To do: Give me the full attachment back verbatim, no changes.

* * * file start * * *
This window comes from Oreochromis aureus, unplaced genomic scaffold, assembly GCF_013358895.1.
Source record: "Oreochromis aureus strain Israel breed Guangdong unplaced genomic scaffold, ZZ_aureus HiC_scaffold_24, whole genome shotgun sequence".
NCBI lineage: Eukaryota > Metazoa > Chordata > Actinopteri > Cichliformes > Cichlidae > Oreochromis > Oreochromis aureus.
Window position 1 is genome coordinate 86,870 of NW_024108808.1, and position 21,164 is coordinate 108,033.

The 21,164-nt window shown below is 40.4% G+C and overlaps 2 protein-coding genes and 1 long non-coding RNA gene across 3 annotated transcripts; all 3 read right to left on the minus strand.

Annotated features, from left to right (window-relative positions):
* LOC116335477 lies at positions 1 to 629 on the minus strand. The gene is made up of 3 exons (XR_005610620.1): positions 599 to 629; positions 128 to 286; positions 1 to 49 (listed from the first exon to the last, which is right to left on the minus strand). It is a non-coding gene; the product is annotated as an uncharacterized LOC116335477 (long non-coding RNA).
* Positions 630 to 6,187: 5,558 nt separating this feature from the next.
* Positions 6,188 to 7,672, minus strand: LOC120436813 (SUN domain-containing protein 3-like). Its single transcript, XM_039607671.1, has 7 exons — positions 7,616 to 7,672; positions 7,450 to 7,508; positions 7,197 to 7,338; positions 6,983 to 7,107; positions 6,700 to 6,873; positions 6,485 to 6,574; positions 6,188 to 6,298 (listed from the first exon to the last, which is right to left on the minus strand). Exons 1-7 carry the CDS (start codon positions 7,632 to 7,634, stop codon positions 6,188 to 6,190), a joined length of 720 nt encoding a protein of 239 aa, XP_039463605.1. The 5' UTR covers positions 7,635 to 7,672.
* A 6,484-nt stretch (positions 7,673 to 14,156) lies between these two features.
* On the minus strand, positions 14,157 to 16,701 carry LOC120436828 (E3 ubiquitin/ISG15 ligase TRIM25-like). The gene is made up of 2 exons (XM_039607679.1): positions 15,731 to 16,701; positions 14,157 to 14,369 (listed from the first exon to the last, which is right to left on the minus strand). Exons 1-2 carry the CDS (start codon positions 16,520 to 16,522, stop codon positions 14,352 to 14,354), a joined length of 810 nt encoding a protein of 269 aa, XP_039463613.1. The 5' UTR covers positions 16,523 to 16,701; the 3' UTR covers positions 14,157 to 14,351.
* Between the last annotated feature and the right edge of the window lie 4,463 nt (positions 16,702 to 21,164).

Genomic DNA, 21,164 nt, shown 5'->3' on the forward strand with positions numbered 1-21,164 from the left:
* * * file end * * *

This window comes from Oreochromis aureus, unplaced genomic scaffold, assembly GCF_013358895.1.
Source record: "Oreochromis aureus strain Israel breed Guangdong unplaced genomic scaffold, ZZ_aureus HiC_scaffold_24, whole genome shotgun sequence".
NCBI lineage: Eukaryota > Metazoa > Chordata > Actinopteri > Cichliformes > Cichlidae > Oreochromis > Oreochromis aureus.
Window position 1 is genome coordinate 86,870 of NW_024108808.1, and position 21,164 is coordinate 108,033.

The 21,164-nt window shown below is 40.4% G+C and overlaps 2 protein-coding genes and 1 long non-coding RNA gene across 3 annotated transcripts; all 3 read right to left on the minus strand.

Annotated features, from left to right (window-relative positions):
* LOC116335477 lies at positions 1 to 629 on the minus strand. The gene is made up of 3 exons (XR_005610620.1): positions 599 to 629; positions 128 to 286; positions 1 to 49 (listed from the first exon to the last, which is right to left on the minus strand). It is a non-coding gene; the product is annotated as an uncharacterized LOC116335477 (long non-coding RNA).
* Positions 630 to 6,187: 5,558 nt separating this feature from the next.
* Positions 6,188 to 7,672, minus strand: LOC120436813 (SUN domain-containing protein 3-like). Its single transcript, XM_039607671.1, has 7 exons — positions 7,616 to 7,672; positions 7,450 to 7,508; positions 7,197 to 7,338; positions 6,983 to 7,107; positions 6,700 to 6,873; positions 6,485 to 6,574; positions 6,188 to 6,298 (listed from the first exon to the last, which is right to left on the minus strand). Exons 1-7 carry the CDS (start codon positions 7,632 to 7,634, stop codon positions 6,188 to 6,190), a joined length of 720 nt encoding a protein of 239 aa, XP_039463605.1. The 5' UTR covers positions 7,635 to 7,672.
* A 6,484-nt stretch (positions 7,673 to 14,156) lies between these two features.
* On the minus strand, positions 14,157 to 16,701 carry LOC120436828 (E3 ubiquitin/ISG15 ligase TRIM25-like). The gene is made up of 2 exons (XM_039607679.1): positions 15,731 to 16,701; positions 14,157 to 14,369 (listed from the first exon to the last, which is right to left on the minus strand). Exons 1-2 carry the CDS (start codon positions 16,520 to 16,522, stop codon positions 14,352 to 14,354), a joined length of 810 nt encoding a protein of 269 aa, XP_039463613.1. The 5' UTR covers positions 16,523 to 16,701; the 3' UTR covers positions 14,157 to 14,351.
* Between the last annotated feature and the right edge of the window lie 4,463 nt (positions 16,702 to 21,164).

Genomic DNA, 21,164 nt, shown 5'->3' on the forward strand with positions numbered 1-21,164 from the left: